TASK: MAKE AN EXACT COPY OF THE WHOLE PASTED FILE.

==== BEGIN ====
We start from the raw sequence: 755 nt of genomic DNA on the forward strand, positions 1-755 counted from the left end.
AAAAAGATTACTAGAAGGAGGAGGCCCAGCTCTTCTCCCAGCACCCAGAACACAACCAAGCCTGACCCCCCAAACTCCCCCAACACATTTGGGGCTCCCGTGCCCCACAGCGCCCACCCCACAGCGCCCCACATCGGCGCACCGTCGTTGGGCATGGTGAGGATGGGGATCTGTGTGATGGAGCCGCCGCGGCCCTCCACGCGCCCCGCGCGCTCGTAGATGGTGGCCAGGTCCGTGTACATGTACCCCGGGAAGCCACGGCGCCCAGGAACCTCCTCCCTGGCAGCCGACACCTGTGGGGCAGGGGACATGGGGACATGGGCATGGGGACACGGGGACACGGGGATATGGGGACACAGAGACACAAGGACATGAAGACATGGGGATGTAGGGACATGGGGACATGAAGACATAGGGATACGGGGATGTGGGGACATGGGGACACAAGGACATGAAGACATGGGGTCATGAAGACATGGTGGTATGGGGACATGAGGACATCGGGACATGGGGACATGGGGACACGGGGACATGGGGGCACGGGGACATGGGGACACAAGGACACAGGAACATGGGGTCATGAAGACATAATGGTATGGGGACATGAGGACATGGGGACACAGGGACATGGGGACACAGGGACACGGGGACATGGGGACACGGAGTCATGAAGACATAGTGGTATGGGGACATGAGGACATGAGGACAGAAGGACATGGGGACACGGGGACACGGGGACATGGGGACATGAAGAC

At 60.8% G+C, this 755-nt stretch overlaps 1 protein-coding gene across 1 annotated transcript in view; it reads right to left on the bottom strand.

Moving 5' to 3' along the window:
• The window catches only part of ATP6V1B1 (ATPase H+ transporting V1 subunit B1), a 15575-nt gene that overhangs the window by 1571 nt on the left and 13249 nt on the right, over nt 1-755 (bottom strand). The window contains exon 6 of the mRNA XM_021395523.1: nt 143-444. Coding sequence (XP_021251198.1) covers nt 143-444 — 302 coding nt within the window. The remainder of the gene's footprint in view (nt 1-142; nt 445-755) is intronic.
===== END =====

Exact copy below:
We start from the raw sequence: 755 nt of genomic DNA on the forward strand, positions 1-755 counted from the left end.
AAAAAGATTACTAGAAGGAGGAGGCCCAGCTCTTCTCCCAGCACCCAGAACACAACCAAGCCTGACCCCCCAAACTCCCCCAACACATTTGGGGCTCCCGTGCCCCACAGCGCCCACCCCACAGCGCCCCACATCGGCGCACCGTCGTTGGGCATGGTGAGGATGGGGATCTGTGTGATGGAGCCGCCGCGGCCCTCCACGCGCCCCGCGCGCTCGTAGATGGTGGCCAGGTCCGTGTACATGTACCCCGGGAAGCCACGGCGCCCAGGAACCTCCTCCCTGGCAGCCGACACCTGTGGGGCAGGGGACATGGGGACATGGGCATGGGGACACGGGGACACGGGGATATGGGGACACAGAGACACAAGGACATGAAGACATGGGGATGTAGGGACATGGGGACATGAAGACATAGGGATACGGGGATGTGGGGACATGGGGACACAAGGACATGAAGACATGGGGTCATGAAGACATGGTGGTATGGGGACATGAGGACATCGGGACATGGGGACATGGGGACACGGGGACATGGGGGCACGGGGACATGGGGACACAAGGACACAGGAACATGGGGTCATGAAGACATAATGGTATGGGGACATGAGGACATGGGGACACAGGGACATGGGGACACAGGGACACGGGGACATGGGGACACGGAGTCATGAAGACATAGTGGTATGGGGACATGAGGACATGAGGACAGAAGGACATGGGGACACGGGGACACGGGGACATGGGGACATGAAGAC

At 60.8% G+C, this 755-nt stretch overlaps 1 protein-coding gene across 1 annotated transcript in view; it reads right to left on the bottom strand.

Moving 5' to 3' along the window:
• The window catches only part of ATP6V1B1 (ATPase H+ transporting V1 subunit B1), a 15575-nt gene that overhangs the window by 1571 nt on the left and 13249 nt on the right, over nt 1-755 (bottom strand). The window contains exon 6 of the mRNA XM_021395523.1: nt 143-444. Coding sequence (XP_021251198.1) covers nt 143-444 — 302 coding nt within the window. The remainder of the gene's footprint in view (nt 1-142; nt 445-755) is intronic.